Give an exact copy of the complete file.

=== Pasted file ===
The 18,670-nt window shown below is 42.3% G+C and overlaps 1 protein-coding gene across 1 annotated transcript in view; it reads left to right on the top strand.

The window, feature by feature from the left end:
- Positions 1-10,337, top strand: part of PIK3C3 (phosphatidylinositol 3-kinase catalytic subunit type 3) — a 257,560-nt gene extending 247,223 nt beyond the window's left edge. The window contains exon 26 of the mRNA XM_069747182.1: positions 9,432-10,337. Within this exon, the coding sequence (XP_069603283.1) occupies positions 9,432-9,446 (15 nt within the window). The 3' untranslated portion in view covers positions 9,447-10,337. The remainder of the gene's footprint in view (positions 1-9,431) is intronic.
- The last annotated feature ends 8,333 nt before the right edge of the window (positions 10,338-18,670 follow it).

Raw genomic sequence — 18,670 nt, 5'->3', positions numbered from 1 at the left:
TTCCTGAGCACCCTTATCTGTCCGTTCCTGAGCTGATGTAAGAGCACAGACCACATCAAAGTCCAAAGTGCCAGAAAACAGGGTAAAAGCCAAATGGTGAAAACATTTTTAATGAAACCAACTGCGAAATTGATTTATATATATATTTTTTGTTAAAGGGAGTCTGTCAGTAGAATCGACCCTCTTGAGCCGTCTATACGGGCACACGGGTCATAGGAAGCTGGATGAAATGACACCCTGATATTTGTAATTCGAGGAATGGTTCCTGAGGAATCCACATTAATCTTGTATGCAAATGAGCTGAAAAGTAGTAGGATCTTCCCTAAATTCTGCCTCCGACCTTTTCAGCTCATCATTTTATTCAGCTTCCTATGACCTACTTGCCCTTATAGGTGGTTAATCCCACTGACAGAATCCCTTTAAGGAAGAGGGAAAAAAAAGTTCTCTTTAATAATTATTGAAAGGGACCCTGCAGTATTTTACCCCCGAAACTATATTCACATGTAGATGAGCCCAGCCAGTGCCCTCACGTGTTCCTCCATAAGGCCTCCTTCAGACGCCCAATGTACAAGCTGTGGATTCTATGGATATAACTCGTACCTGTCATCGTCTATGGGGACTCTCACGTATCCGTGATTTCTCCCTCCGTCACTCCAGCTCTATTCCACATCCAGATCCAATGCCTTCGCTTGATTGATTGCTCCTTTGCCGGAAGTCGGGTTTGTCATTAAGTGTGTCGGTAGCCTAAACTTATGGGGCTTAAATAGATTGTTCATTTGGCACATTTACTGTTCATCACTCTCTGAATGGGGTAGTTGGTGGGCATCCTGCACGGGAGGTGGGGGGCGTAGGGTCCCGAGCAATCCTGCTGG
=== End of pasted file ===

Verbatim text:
The 18,670-nt window shown below is 42.3% G+C and overlaps 1 protein-coding gene across 1 annotated transcript in view; it reads left to right on the top strand.

The window, feature by feature from the left end:
- Positions 1-10,337, top strand: part of PIK3C3 (phosphatidylinositol 3-kinase catalytic subunit type 3) — a 257,560-nt gene extending 247,223 nt beyond the window's left edge. The window contains exon 26 of the mRNA XM_069747182.1: positions 9,432-10,337. Within this exon, the coding sequence (XP_069603283.1) occupies positions 9,432-9,446 (15 nt within the window). The 3' untranslated portion in view covers positions 9,447-10,337. The remainder of the gene's footprint in view (positions 1-9,431) is intronic.
- The last annotated feature ends 8,333 nt before the right edge of the window (positions 10,338-18,670 follow it).

Raw genomic sequence — 18,670 nt, 5'->3', positions numbered from 1 at the left:
TTCCTGAGCACCCTTATCTGTCCGTTCCTGAGCTGATGTAAGAGCACAGACCACATCAAAGTCCAAAGTGCCAGAAAACAGGGTAAAAGCCAAATGGTGAAAACATTTTTAATGAAACCAACTGCGAAATTGATTTATATATATATTTTTTGTTAAAGGGAGTCTGTCAGTAGAATCGACCCTCTTGAGCCGTCTATACGGGCACACGGGTCATAGGAAGCTGGATGAAATGACACCCTGATATTTGTAATTCGAGGAATGGTTCCTGAGGAATCCACATTAATCTTGTATGCAAATGAGCTGAAAAGTAGTAGGATCTTCCCTAAATTCTGCCTCCGACCTTTTCAGCTCATCATTTTATTCAGCTTCCTATGACCTACTTGCCCTTATAGGTGGTTAATCCCACTGACAGAATCCCTTTAAGGAAGAGGGAAAAAAAAGTTCTCTTTAATAATTATTGAAAGGGACCCTGCAGTATTTTACCCCCGAAACTATATTCACATGTAGATGAGCCCAGCCAGTGCCCTCACGTGTTCCTCCATAAGGCCTCCTTCAGACGCCCAATGTACAAGCTGTGGATTCTATGGATATAACTCGTACCTGTCATCGTCTATGGGGACTCTCACGTATCCGTGATTTCTCCCTCCGTCACTCCAGCTCTATTCCACATCCAGATCCAATGCCTTCGCTTGATTGATTGCTCCTTTGCCGGAAGTCGGGTTTGTCATTAAGTGTGTCGGTAGCCTAAACTTATGGGGCTTAAATAGATTGTTCATTTGGCACATTTACTGTTCATCACTCTCTGAATGGGGTAGTTGGTGGGCATCCTGCACGGGAGGTGGGGGGCGTAGGGTCCCGAGCAATCCTGCTGG